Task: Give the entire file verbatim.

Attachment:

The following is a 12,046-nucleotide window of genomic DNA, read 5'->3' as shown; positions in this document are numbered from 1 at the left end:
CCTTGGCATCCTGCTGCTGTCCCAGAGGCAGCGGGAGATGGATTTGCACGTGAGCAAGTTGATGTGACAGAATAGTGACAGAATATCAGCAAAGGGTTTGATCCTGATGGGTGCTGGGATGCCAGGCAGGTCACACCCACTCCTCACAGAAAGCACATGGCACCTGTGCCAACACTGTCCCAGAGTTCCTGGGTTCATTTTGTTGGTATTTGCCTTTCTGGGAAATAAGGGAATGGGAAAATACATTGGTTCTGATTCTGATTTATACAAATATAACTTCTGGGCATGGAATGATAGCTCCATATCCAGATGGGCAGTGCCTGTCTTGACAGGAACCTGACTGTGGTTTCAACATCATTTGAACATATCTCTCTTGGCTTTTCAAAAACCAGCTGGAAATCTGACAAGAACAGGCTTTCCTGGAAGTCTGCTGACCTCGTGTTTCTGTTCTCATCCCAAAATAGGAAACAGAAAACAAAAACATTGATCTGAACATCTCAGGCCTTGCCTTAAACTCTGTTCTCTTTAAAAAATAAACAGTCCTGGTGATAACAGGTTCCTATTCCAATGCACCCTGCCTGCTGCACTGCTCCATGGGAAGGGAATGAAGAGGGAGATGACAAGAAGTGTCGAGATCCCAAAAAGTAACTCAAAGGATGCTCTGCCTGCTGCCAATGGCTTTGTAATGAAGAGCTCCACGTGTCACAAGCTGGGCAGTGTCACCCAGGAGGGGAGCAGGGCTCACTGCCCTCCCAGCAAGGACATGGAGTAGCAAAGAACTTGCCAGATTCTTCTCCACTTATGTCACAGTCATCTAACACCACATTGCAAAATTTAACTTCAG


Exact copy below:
The following is a 12,046-nucleotide window of genomic DNA, read 5'->3' as shown; positions in this document are numbered from 1 at the left end:
CCTTGGCATCCTGCTGCTGTCCCAGAGGCAGCGGGAGATGGATTTGCACGTGAGCAAGTTGATGTGACAGAATAGTGACAGAATATCAGCAAAGGGTTTGATCCTGATGGGTGCTGGGATGCCAGGCAGGTCACACCCACTCCTCACAGAAAGCACATGGCACCTGTGCCAACACTGTCCCAGAGTTCCTGGGTTCATTTTGTTGGTATTTGCCTTTCTGGGAAATAAGGGAATGGGAAAATACATTGGTTCTGATTCTGATTTATACAAATATAACTTCTGGGCATGGAATGATAGCTCCATATCCAGATGGGCAGTGCCTGTCTTGACAGGAACCTGACTGTGGTTTCAACATCATTTGAACATATCTCTCTTGGCTTTTCAAAAACCAGCTGGAAATCTGACAAGAACAGGCTTTCCTGGAAGTCTGCTGACCTCGTGTTTCTGTTCTCATCCCAAAATAGGAAACAGAAAACAAAAACATTGATCTGAACATCTCAGGCCTTGCCTTAAACTCTGTTCTCTTTAAAAAATAAACAGTCCTGGTGATAACAGGTTCCTATTCCAATGCACCCTGCCTGCTGCACTGCTCCATGGGAAGGGAATGAAGAGGGAGATGACAAGAAGTGTCGAGATCCCAAAAAGTAACTCAAAGGATGCTCTGCCTGCTGCCAATGGCTTTGTAATGAAGAGCTCCACGTGTCACAAGCTGGGCAGTGTCACCCAGGAGGGGAGCAGGGCTCACTGCCCTCCCAGCAAGGACATGGAGTAGCAAAGAACTTGCCAGATTCTTCTCCACTTATGTCACAGTCATCTAACACCACATTGCAAAATTTAACTTCAG